35 U.S.C. 255 Certificate of correction of applicant’s mistake.
Whenever a mistake of a clerical or typographical nature, or of minor character, which was not the fault of the Patent and Trademark Office, appears in a patent and a showing has been made that such mistake occurred in good faith, the Director may, upon payment of the required fee, issue a certificate of correction, if the correction does not involve such changes in the patent as would constitute new matter or would require reexamination. Such patent, together with the certificate, shall have the same effect and operation in law on the trial of actions for causes thereafter arising as if the same had been originally issued in such corrected form.
37 CFR 1.323 Certificate of correction of applicant’s mistake.
The Office may issue a certificate of correction under the conditions specified in 35 U.S.C. 255 at the request of the patentee or the patentee’s assignee, upon payment of the fee set forth in § 1.20(a). If the request relates to a patent involved in an interference or trial before the Patent Trial and Appeal Board, the request must comply with the requirements of this section and be accompanied by a motion under § 41.121(a)(2), § 41.121(a)(3) or § 42.20 of this title.
37 CFR 1.323 relates to the issuance of certificates of correction for the correction of errors which were not the fault of the Office. Mistakes in a patent which are not correctable by certificate of correction may be correctable via filing a reissue application (see MPEP § 1401 – § 1460). See Novo Industries, L.P. v. Micro Molds Corporation, 350 F.3d 1348, 69 USPQ2d 1128 (Fed. Cir. 2003) (The Federal Circuit stated that when Congress in 1952 defined USPTO authority to make corrections with prospective effect, it did not deny correction authority to the district courts. A court, however, can correct only if “(1) the correction is not subject to reasonable debate based on consideration of the claim language and the specification and (2) the prosecution history does not suggest a different interpretation…” ).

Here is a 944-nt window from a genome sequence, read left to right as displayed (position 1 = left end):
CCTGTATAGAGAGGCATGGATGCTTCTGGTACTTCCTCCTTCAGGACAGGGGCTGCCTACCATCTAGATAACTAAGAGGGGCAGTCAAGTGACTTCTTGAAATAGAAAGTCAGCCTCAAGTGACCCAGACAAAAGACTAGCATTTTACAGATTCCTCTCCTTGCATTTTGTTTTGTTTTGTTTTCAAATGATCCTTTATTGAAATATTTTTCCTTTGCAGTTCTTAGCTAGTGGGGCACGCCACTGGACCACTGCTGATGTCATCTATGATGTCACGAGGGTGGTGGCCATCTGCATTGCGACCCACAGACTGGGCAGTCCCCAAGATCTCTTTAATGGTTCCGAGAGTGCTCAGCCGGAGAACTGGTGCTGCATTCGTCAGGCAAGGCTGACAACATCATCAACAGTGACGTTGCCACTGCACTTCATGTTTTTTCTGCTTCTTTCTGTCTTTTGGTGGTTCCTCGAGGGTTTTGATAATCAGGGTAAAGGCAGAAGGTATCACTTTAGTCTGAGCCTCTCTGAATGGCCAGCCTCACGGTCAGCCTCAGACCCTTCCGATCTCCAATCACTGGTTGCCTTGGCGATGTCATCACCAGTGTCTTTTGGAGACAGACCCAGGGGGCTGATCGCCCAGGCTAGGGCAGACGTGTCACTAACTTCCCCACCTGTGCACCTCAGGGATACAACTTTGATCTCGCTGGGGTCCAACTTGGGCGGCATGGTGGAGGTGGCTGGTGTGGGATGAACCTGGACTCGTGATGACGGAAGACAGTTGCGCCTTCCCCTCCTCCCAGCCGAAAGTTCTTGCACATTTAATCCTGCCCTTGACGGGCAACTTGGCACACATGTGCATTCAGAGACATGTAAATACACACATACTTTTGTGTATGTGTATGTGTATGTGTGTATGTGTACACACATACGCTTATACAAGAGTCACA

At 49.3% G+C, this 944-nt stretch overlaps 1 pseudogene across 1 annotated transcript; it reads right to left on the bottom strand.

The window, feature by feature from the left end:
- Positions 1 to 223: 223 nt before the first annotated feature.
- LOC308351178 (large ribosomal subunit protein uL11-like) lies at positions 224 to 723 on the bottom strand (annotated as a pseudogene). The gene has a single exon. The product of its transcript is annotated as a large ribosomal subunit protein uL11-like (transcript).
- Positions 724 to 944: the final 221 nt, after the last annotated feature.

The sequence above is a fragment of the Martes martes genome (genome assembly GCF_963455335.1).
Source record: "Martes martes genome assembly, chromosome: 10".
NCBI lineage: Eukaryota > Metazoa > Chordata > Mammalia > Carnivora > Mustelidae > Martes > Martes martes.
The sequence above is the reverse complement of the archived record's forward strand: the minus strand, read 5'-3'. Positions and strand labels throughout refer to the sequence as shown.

In re Arnott, 19 USPQ2d 1049, 1052 (Comm’r Pat. 1991) specifies the criteria of 35 U.S.C. 255 (for a certificate of correction) as follows:
Two separate statutory requirements must be met before a Certificate of Correction for an applicant’s mistake may issue. The first statutory requirement concerns the nature, i.e., type, of the mistake for which a correction is sought. The mistake must be:
(1) of a clerical nature,
(2) of a typographical nature, or
(3) a mistake of minor character.
The second statutory requirement concerns the nature of the proposed correction. The correction must not involve changes which would:
(1) constitute new matter or
(2) require reexamination.
If the above criteria are not satisfied, then a certificate of correction for an applicant’s mistake will not issue, and reissue must be employed as the vehicle to “correct” the patent. Usually, any mistake affecting claim scope must be corrected by reissue.
A mistake is not considered to be of the “minor” character required for the issuance of a certificate of correction if the requested change would materially affect the scope or meaning of the patent. See also MPEP § 1412.04 as to correction of inventorship via certificate of correction or reissue.